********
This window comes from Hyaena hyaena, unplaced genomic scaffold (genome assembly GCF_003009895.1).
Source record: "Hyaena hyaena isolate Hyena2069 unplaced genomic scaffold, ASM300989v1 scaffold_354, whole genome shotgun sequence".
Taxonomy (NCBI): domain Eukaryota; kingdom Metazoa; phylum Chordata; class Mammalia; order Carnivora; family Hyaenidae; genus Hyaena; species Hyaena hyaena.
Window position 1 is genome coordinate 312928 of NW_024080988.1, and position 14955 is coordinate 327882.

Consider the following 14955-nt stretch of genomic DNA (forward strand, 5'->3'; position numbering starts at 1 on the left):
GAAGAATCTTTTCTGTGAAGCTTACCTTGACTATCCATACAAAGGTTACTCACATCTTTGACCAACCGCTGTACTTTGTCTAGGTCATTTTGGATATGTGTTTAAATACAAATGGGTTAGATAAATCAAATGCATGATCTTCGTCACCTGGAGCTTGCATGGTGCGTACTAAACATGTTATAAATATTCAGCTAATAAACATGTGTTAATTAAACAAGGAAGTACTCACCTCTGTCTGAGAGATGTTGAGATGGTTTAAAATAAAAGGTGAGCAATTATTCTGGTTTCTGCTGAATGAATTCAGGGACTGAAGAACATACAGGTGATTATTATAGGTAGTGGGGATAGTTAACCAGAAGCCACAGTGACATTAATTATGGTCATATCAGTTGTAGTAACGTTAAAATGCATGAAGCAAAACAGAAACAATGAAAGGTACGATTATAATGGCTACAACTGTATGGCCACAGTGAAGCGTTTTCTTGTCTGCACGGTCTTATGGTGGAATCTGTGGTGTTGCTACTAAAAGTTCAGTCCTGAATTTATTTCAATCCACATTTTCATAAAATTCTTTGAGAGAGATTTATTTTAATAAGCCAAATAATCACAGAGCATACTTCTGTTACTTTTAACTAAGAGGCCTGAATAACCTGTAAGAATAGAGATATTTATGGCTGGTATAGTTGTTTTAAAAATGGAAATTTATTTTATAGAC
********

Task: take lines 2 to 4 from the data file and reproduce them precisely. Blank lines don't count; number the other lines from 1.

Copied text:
Source record: "Hyaena hyaena isolate Hyena2069 unplaced genomic scaffold, ASM300989v1 scaffold_354, whole genome shotgun sequence".
Taxonomy (NCBI): domain Eukaryota; kingdom Metazoa; phylum Chordata; class Mammalia; order Carnivora; family Hyaenidae; genus Hyaena; species Hyaena hyaena.
Window position 1 is genome coordinate 312928 of NW_024080988.1, and position 14955 is coordinate 327882.